kubectl port-forward spark-pi-2232778d0f663768ab27edc35cb73040-driver 4040:4040

To access Spark UI, open the address in a browser.

Spark UI

Get job results and logs

After the job has finished, the driver pod will be in a "Completed" state. Get the name of the pod with the following command.

kubectl get pods --show-all


NAME                                               READY     STATUS      RESTARTS   AGE
spark-pi-2232778d0f663768ab27edc35cb73040-driver   0/1       Completed   0          1m

Use the kubectl logs command to get logs from the spark driver pod. Replace the pod name with your driver pod's name.

kubectl logs spark-pi-2232778d0f663768ab27edc35cb73040-driver

Within these logs, you can see the result of the Spark job, which is the value of Pi.

Pi is roughly 3.152155760778804

Package jar with container image

In the above example, the Spark jar file was uploaded to Azure storage. Another option is to package the jar file into custom-built Docker images.

To do so, find the dockerfile for the Spark image located at $sparkdir/resource-managers/kubernetes/docker/src/main/dockerfiles/spark/ directory. Add an ADD statement for the Spark job jar somewhere between WORKDIR and ENTRYPOINT declarations.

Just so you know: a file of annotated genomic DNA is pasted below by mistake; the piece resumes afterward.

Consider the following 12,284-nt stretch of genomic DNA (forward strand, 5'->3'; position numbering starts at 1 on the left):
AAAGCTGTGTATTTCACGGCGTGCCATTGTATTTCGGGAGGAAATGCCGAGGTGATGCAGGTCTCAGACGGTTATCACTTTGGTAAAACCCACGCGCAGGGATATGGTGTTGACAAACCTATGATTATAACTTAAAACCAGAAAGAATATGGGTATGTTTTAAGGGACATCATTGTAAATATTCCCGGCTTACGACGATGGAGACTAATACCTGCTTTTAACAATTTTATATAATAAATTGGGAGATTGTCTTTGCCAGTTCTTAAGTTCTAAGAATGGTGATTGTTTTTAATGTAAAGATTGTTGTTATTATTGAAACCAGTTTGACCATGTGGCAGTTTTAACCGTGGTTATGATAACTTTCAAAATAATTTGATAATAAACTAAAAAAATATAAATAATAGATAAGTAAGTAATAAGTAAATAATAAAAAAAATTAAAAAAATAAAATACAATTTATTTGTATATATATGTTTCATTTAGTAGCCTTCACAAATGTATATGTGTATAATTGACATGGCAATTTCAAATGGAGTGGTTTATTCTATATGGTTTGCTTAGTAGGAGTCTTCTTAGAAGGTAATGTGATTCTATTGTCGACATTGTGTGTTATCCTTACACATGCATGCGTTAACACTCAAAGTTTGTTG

Update the jar path to the location of the SparkPi-assembly-0.1.0-SNAPSHOT.jar file on your development system. You can also use your own custom jar file.

WORKDIR /opt/spark/work-dir

ADD /path/to/SparkPi-assembly-0.1.0-SNAPSHOT.jar SparkPi-assembly-0.1.0-SNAPSHOT.jar

ENTRYPOINT [ "/opt/" ]

Build and push the image with the included Spark scripts.

./bin/ -r <your container repository name> -t <tag> build
./bin/ -r <your container repository name> -t <tag> push

When running the job, instead of indicating a remote jar URL, the local:// scheme can be used with the path to the jar file in the Docker image.

./bin/spark-submit \
    --master k8s://https://<k8s-apiserver-host>:<k8s-apiserver-port> \
    --deploy-mode cluster \
    --name spark-pi \
    --class org.apache.spark.examples.SparkPi \
    --conf spark.executor.instances=3 \
    --conf spark.kubernetes.authenticate.driver.serviceAccountName=spark \
    --conf spark.kubernetes.container.image=<spark-image> \


From Spark documentation: "The Kubernetes scheduler is currently experimental. In future versions, there may be behavioral changes around configuration, container images and entrypoints".

Next steps

Check out Spark documentation for more details.